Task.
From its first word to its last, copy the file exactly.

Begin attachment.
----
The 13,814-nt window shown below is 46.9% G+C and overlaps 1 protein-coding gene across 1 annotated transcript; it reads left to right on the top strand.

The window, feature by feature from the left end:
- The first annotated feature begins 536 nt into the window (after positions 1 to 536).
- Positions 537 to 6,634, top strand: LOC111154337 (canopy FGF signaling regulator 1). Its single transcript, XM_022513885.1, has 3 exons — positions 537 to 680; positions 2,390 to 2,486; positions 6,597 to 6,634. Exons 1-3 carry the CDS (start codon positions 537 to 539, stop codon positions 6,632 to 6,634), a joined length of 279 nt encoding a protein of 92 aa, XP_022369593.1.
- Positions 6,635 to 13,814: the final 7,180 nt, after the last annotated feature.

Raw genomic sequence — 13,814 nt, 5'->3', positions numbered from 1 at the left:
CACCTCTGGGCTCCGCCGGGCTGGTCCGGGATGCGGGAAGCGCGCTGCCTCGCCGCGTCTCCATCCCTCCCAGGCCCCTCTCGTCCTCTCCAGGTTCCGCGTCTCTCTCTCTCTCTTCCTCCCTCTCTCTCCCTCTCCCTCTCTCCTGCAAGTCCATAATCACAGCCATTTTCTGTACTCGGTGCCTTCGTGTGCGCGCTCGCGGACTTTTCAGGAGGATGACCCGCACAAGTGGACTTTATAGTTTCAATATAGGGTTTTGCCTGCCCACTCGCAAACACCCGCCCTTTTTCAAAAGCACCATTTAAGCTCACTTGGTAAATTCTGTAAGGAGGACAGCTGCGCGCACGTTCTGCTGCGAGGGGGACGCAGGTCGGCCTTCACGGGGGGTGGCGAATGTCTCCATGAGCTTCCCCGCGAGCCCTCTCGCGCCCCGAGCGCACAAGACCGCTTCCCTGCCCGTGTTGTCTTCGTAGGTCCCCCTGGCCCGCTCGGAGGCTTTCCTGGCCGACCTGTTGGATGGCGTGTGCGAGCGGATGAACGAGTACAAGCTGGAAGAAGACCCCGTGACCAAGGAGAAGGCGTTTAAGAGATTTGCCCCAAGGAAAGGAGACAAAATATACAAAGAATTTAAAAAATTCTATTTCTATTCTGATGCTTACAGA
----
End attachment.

The 13,814-nt window shown below is 46.9% G+C and overlaps 1 protein-coding gene across 1 annotated transcript; it reads left to right on the top strand.

The window, feature by feature from the left end:
- The first annotated feature begins 536 nt into the window (after positions 1 to 536).
- Positions 537 to 6,634, top strand: LOC111154337 (canopy FGF signaling regulator 1). Its single transcript, XM_022513885.1, has 3 exons — positions 537 to 680; positions 2,390 to 2,486; positions 6,597 to 6,634. Exons 1-3 carry the CDS (start codon positions 537 to 539, stop codon positions 6,632 to 6,634), a joined length of 279 nt encoding a protein of 92 aa, XP_022369593.1.
- Positions 6,635 to 13,814: the final 7,180 nt, after the last annotated feature.

Raw genomic sequence — 13,814 nt, 5'->3', positions numbered from 1 at the left:
CACCTCTGGGCTCCGCCGGGCTGGTCCGGGATGCGGGAAGCGCGCTGCCTCGCCGCGTCTCCATCCCTCCCAGGCCCCTCTCGTCCTCTCCAGGTTCCGCGTCTCTCTCTCTCTCTTCCTCCCTCTCTCTCCCTCTCCCTCTCTCCTGCAAGTCCATAATCACAGCCATTTTCTGTACTCGGTGCCTTCGTGTGCGCGCTCGCGGACTTTTCAGGAGGATGACCCGCACAAGTGGACTTTATAGTTTCAATATAGGGTTTTGCCTGCCCACTCGCAAACACCCGCCCTTTTTCAAAAGCACCATTTAAGCTCACTTGGTAAATTCTGTAAGGAGGACAGCTGCGCGCACGTTCTGCTGCGAGGGGGACGCAGGTCGGCCTTCACGGGGGGTGGCGAATGTCTCCATGAGCTTCCCCGCGAGCCCTCTCGCGCCCCGAGCGCACAAGACCGCTTCCCTGCCCGTGTTGTCTTCGTAGGTCCCCCTGGCCCGCTCGGAGGCTTTCCTGGCCGACCTGTTGGATGGCGTGTGCGAGCGGATGAACGAGTACAAGCTGGAAGAAGACCCCGTGACCAAGGAGAAGGCGTTTAAGAGATTTGCCCCAAGGAAAGGAGACAAAATATACAAAGAATTTAAAAAATTCTATTTCTATTCTGATGCTTACAGA